“It’s time to protect books and those who create them … We all value books and their inspiring, civilizing effect on our lives but they are becoming cheapened and their creators impoverished.”
Amazon built itself up on the book industry. It started off by selling books at discount prices and it could do so because it was incorporated at the time of the collapse of the Net Book Agreement. This agreement protected books and meant you had to sell them at the price stamped on the back cover. When protection on book prices was abolished, competition in the market became a free for all, and Amazon came out king. Because of their success in books Amazon was able to diversify and become the giant it is today. For publishers, booksellers and authors they are the Bad Giant, the local Ogre or The Beast. They take 60% of the cover price and undercut bookshops by selling at an immediate discount : Buy one get one Free and still make a profit. There is less left for the publisher who has to pay the author out of proceeds.
Philip Pullman in this summer’s Author magazine was asked, “ What single thing would you do with a click of your presidential fingers to make authors’ lives better?” and he replied, “Restore the Net Book Agreement.”
In countries such as Germany and France where there is still a Net Book Agreement, prices are still protected. Authors in Germany earn four times what a British author earns.
Owners of independent bookshops see customers find a book on their shelves, then order it on Amazon on their phone as they stand in the shop. Shops cannot beat Amazon, so they must join them. As a small publisher it came as a shock to me that instead of questioning or confronting the Giant’s Extortion of 60%, many booksellers and wholesalers just imitate. Many large bookshops expect to take a £10 book from the publisher for £4. The publisher must then pay an editor, designer, typesetter, proofreader, distributor, warehouse, post office and author from the £4. It is of course impossible.In Germany and France where there is still a Net Book Agreement, prices are protected. Authors in Germany earn four times what a British author earns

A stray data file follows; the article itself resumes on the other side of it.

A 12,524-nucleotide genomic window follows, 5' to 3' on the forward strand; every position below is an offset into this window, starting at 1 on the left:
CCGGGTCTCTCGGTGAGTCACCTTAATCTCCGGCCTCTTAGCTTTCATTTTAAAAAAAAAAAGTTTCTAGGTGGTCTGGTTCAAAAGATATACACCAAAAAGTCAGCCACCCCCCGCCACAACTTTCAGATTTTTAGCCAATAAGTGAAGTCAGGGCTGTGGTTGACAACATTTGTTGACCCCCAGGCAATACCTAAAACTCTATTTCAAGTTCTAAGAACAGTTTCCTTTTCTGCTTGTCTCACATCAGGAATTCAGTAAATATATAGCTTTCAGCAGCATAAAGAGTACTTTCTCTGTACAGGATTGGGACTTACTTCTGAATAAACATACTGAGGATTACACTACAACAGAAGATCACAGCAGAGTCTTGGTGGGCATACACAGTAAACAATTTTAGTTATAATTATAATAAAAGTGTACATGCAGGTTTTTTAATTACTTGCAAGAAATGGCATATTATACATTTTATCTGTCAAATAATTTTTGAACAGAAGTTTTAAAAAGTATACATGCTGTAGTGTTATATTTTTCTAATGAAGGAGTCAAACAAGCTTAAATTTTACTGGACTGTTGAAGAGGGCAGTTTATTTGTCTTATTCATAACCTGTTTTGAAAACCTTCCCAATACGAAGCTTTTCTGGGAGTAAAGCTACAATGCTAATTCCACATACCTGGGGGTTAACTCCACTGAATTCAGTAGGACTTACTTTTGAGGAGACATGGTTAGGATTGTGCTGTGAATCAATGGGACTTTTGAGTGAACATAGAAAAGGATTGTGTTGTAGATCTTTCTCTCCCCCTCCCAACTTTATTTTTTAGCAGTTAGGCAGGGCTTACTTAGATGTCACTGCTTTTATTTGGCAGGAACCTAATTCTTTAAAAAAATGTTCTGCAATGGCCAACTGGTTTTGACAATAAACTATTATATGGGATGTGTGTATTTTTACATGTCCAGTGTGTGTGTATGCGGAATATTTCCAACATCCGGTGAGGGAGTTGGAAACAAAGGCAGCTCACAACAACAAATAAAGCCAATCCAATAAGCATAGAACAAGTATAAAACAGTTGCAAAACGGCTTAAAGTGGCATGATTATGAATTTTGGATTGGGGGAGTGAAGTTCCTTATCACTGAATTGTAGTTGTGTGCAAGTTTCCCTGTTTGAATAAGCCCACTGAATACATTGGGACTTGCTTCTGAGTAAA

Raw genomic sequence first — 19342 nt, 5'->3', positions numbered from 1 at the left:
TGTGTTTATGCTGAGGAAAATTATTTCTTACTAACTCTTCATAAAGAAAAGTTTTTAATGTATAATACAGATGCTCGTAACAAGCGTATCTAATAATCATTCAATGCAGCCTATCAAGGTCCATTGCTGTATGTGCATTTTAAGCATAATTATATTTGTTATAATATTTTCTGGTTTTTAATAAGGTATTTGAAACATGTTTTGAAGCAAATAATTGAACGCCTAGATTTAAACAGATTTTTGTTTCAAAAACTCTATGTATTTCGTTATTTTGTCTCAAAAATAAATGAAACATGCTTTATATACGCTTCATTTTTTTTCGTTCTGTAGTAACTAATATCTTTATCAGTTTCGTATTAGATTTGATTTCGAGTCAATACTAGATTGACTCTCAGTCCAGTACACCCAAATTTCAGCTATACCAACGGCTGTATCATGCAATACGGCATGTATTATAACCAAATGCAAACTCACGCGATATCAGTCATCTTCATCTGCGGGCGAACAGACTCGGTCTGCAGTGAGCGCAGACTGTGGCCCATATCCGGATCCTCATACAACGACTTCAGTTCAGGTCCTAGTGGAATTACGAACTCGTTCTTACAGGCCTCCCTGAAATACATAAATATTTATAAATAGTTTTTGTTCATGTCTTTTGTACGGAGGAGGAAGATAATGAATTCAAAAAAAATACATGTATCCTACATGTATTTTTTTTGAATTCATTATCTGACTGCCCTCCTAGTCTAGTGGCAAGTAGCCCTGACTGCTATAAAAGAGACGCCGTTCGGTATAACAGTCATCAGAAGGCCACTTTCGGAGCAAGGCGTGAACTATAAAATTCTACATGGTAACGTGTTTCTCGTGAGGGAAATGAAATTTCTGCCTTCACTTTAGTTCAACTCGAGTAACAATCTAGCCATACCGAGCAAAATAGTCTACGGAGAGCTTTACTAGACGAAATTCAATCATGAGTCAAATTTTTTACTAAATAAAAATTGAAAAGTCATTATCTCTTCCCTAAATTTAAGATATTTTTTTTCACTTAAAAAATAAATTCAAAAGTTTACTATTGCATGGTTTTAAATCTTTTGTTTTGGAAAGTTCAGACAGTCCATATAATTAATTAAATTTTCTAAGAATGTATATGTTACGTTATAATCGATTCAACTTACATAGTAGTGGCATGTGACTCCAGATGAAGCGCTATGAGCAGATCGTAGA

Instead of being a limited company, it makes more sense for a small publisher to be a registered charity. That is a more honest reflection of what we do. And instead of expecting sales revenue to cover costs, we must now raise it from benefactors or the cultural arm of the state.
The Society of Authors sets out protect authors from being exploited by publishers but in my case it is the other way round. I often have to source author’s royalties from my own pocket because the revenue has already been taken by the many other stops in the supply chain. We all value books and their inspiring, civilizing effect on our lives but they are becoming cheapened and their creators impoverished. We look for leadership.
So how can Amazon become a Good Giant? The Selfish Giant in Oscar Wilde’s tale would not let the children play in his garden, so the garden withered and died. It was not until he discovered sharing with the little people that the Giant’s garden produced flowers and fruit again. Corporate multinationals like to have a socially aware arm, proof that they are made of compassionate human beings and not run by machines. Amazon could open its garden to the small publishers and take £2, not £6 from a £10 book. It would make all the difference to the Oscar Wildes of today.
And what can a benign government do to restore faith in our book industry? Bring in a Net Book Agreement, where books are protected. We may see ourselves as an economy that champions Free Trade in the abstract. But books are different. If we value them, we should protect them.
Jean Findlay is founding publisher of Scotland Street Press.
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